As the WNBA season kicks off with new star Caitlin Clark joining the Indiana Fever, a surprising voice has joined the discussion on the league's salary structure — United States President Joe Biden.

On Tuesday, President Biden took to X, formerly Twitter, to emphasize the ongoing issue of pay disparities between male and female athletes, especially in light of the financial figures emerging around rookie salaries in the WNBA.

In his tweet, Biden didn't mention Clark by name but addressed the broader issue.

“Women in sports continue to push new boundaries and inspire us all. But right now we're seeing that even if you're the best, women are not paid their fair share. It’s time that we give our daughters the same opportunities as our sons and ensure women are paid what they deserve,” Biden said in his tweet.

Caitlin Clark’s broader financial landscape outside the WNBA

A press conference welcoming Indiana Fever player Caitlin Clark, former Iowa Hawkeye standout and the no. 1 pick in the 2024 WNBA draft
© Mykal McEldowney-USA TODAY NETWORK/Indianapolis Star-USA TODAY NETW

The presidential nod to wage inequality in sports comes amid public outcry over the salary figures released for WNBA players, particularly those of Clark. The former Iowa standout, known for her sensational play, will earn a rookie salary of $76,535 this season, locked in by the WNBA's collective bargaining agreement established in January 2020.

The contrast in earnings is stark when compared to male counterparts such as the NBA’s 2023 No. 1 draft pick Victor Wembanyama, who is set to make $12 million this season, per Alex Schiffer of Front Office Sports. The disparity has fueled debates about the valuation of women athletes and the revenue structures of sports leagues.

In response to queries on this topic, WNBA Commissioner Cathy Engelbert pointed out the potential for growth through new media rights deals and sponsorships that could eventually bolster player salaries. Engelbert highlighted that even though the WNBA is celebrating its 27th anniversary, it faces the economic challenges of what she termed a “startup league.”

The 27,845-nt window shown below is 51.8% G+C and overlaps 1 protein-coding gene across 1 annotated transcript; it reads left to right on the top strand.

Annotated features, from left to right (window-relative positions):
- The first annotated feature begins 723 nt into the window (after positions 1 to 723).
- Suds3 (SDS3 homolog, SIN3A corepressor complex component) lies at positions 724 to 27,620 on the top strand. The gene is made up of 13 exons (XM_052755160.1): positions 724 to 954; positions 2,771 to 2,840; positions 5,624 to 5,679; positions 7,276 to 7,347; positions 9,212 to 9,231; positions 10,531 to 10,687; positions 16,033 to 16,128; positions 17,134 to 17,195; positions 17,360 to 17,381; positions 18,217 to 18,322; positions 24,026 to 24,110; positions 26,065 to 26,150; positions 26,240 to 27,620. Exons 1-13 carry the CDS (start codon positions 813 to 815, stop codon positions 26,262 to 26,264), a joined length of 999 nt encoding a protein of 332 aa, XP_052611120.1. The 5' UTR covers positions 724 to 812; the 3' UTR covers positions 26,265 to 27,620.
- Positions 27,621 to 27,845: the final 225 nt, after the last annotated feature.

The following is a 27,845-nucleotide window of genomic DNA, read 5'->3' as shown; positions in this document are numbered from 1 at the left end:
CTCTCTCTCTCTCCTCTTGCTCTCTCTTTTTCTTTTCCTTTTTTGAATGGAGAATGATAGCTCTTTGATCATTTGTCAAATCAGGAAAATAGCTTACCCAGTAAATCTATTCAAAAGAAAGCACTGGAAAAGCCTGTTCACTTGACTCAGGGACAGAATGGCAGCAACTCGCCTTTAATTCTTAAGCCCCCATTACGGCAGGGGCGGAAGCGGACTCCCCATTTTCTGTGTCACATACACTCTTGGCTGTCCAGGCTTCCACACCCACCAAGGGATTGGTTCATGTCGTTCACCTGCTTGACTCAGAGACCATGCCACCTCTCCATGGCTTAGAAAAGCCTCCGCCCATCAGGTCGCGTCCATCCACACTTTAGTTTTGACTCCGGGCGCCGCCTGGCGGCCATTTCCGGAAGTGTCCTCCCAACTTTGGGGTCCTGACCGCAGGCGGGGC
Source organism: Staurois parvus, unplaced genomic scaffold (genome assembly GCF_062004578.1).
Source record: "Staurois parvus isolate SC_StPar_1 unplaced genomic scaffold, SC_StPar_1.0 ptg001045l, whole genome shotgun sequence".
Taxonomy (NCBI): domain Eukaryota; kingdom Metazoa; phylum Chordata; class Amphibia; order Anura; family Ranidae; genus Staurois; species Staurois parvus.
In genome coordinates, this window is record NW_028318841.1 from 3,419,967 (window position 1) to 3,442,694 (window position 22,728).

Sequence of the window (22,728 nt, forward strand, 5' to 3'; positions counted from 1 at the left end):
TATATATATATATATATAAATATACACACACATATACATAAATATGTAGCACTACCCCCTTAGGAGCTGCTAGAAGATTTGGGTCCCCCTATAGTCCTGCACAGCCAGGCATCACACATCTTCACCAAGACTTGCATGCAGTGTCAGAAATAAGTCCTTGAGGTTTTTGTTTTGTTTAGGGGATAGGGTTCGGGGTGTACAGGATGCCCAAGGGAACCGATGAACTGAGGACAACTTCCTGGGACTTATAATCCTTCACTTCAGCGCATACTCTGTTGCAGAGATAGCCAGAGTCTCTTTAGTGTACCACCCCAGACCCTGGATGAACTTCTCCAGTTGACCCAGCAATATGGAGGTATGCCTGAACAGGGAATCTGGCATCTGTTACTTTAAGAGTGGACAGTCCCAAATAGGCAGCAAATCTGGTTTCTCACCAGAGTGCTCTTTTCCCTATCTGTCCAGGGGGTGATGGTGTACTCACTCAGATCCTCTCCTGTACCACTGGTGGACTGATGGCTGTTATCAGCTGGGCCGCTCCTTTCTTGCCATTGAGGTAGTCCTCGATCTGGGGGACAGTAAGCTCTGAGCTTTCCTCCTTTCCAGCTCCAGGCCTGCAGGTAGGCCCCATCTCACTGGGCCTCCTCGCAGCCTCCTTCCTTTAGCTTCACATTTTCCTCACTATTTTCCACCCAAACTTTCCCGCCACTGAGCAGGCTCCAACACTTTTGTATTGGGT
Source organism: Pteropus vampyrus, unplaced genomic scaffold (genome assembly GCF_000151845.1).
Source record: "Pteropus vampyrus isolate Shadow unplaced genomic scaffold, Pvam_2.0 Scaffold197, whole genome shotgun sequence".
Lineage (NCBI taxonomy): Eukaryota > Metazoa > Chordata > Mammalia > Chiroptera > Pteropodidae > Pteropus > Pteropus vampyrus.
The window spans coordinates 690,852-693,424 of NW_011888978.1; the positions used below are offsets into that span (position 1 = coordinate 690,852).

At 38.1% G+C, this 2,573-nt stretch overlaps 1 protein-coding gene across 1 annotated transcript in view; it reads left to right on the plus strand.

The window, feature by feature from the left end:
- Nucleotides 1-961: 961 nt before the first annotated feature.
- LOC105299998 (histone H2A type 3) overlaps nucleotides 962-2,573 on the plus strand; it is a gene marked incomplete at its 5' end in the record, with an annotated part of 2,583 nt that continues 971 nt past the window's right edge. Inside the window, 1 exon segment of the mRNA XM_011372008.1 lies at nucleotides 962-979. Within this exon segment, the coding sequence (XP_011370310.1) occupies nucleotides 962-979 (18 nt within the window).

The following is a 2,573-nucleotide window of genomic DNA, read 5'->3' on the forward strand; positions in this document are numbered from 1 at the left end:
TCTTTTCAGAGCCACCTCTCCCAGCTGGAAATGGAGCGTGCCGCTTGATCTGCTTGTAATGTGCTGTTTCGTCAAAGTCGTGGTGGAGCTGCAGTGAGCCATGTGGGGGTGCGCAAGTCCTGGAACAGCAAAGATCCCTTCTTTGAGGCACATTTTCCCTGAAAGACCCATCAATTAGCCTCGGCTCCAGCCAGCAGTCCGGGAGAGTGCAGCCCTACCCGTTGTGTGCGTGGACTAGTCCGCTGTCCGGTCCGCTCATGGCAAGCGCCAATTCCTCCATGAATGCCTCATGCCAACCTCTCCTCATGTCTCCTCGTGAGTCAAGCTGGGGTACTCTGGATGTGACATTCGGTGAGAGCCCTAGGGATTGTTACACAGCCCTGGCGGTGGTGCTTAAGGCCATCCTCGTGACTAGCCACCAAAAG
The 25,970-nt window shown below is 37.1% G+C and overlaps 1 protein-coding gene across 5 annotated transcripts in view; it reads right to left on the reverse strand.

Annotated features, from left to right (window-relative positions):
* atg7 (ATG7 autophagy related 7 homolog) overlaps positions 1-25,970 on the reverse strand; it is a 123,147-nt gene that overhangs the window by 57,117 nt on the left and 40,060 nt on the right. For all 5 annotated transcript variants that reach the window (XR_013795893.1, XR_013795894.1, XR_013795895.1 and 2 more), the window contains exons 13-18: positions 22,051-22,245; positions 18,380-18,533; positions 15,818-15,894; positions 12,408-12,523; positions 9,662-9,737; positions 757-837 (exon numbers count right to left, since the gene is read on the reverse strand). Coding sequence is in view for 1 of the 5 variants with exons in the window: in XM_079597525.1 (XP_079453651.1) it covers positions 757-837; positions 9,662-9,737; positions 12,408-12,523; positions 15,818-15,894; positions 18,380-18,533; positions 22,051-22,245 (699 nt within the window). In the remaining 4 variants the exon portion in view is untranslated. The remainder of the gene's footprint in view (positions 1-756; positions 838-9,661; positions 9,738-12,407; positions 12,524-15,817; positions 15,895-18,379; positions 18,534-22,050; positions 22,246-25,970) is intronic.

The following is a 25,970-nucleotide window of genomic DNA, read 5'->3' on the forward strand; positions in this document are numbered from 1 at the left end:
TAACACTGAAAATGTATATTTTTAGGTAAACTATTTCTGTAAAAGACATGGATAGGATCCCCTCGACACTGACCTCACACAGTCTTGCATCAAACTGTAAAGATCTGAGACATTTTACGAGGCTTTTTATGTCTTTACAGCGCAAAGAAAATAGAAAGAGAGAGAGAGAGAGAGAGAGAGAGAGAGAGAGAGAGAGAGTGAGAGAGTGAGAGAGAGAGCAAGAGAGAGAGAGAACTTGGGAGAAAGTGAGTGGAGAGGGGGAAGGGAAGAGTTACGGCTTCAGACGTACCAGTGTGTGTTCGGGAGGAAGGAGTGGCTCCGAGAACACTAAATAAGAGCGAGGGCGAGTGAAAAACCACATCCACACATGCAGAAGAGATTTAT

Despite the modest WNBA salary, Clark stands to increase her earnings significantly through endorsements and potential overseas play. Clark's NIL valuation was estimated at over $3 million during her college career, with potential multimillion-dollar sneaker deals discussed. Additionally, the collective bargaining agreement allows her to earn up to $250,000 as a WNBA ambassador.

The conversation sparked by Biden's tweet reflects a growing awareness and advocacy for equality in sports. With the WNBA's collective bargaining agreement up for renegotiation after the 2025 season, Clark’s career might coincide with significant changes in how female athletes are compensated in professional sports.

As the debate over fair pay in women's sports continues, figures like Clark could play pivotal roles not only on the court but also in challenging and potentially reshaping the economic frameworks of professional leagues. This season, Clark's performance and her influence off the court will be watched closely, as they could herald a new era for the WNBA and women's sports at large.